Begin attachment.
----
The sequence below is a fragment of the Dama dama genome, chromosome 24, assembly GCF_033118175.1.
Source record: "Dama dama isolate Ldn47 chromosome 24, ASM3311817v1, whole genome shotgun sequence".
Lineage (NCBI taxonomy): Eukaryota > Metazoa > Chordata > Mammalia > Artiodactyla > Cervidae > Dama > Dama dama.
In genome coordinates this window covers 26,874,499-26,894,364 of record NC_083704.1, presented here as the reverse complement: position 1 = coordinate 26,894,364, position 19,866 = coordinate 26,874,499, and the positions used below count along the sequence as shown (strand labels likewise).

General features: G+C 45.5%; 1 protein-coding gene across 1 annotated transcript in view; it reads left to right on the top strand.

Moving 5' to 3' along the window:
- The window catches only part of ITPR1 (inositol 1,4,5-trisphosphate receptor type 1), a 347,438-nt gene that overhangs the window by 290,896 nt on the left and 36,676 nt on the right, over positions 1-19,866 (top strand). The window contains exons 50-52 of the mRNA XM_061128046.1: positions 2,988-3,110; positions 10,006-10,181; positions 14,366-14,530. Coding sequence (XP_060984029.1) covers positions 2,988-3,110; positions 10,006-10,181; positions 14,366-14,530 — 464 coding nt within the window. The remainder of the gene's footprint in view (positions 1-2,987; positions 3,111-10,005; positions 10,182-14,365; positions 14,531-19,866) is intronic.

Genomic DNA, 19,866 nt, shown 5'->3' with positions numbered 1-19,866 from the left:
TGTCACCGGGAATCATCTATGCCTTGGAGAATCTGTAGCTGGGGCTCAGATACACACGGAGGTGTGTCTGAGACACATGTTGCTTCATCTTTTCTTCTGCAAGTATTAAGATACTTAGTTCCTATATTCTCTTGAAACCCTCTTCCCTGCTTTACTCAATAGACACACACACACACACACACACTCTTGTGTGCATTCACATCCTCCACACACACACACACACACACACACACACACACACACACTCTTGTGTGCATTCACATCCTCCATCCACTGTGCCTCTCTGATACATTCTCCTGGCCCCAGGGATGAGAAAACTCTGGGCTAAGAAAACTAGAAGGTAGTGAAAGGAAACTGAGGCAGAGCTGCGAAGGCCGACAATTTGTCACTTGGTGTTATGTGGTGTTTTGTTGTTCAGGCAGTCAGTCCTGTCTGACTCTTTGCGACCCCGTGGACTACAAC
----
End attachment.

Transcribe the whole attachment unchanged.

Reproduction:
The sequence below is a fragment of the Dama dama genome, chromosome 24, assembly GCF_033118175.1.
Source record: "Dama dama isolate Ldn47 chromosome 24, ASM3311817v1, whole genome shotgun sequence".
Lineage (NCBI taxonomy): Eukaryota > Metazoa > Chordata > Mammalia > Artiodactyla > Cervidae > Dama > Dama dama.
In genome coordinates this window covers 26,874,499-26,894,364 of record NC_083704.1, presented here as the reverse complement: position 1 = coordinate 26,894,364, position 19,866 = coordinate 26,874,499, and the positions used below count along the sequence as shown (strand labels likewise).

General features: G+C 45.5%; 1 protein-coding gene across 1 annotated transcript in view; it reads left to right on the top strand.

Moving 5' to 3' along the window:
- The window catches only part of ITPR1 (inositol 1,4,5-trisphosphate receptor type 1), a 347,438-nt gene that overhangs the window by 290,896 nt on the left and 36,676 nt on the right, over positions 1-19,866 (top strand). The window contains exons 50-52 of the mRNA XM_061128046.1: positions 2,988-3,110; positions 10,006-10,181; positions 14,366-14,530. Coding sequence (XP_060984029.1) covers positions 2,988-3,110; positions 10,006-10,181; positions 14,366-14,530 — 464 coding nt within the window. The remainder of the gene's footprint in view (positions 1-2,987; positions 3,111-10,005; positions 10,182-14,365; positions 14,531-19,866) is intronic.

Genomic DNA, 19,866 nt, shown 5'->3' with positions numbered 1-19,866 from the left:
TGTCACCGGGAATCATCTATGCCTTGGAGAATCTGTAGCTGGGGCTCAGATACACACGGAGGTGTGTCTGAGACACATGTTGCTTCATCTTTTCTTCTGCAAGTATTAAGATACTTAGTTCCTATATTCTCTTGAAACCCTCTTCCCTGCTTTACTCAATAGACACACACACACACACACACACTCTTGTGTGCATTCACATCCTCCACACACACACACACACACACACACACACACACACACACTCTTGTGTGCATTCACATCCTCCATCCACTGTGCCTCTCTGATACATTCTCCTGGCCCCAGGGATGAGAAAACTCTGGGCTAAGAAAACTAGAAGGTAGTGAAAGGAAACTGAGGCAGAGCTGCGAAGGCCGACAATTTGTCACTTGGTGTTATGTGGTGTTTTGTTGTTCAGGCAGTCAGTCCTGTCTGACTCTTTGCGACCCCGTGGACTACAAC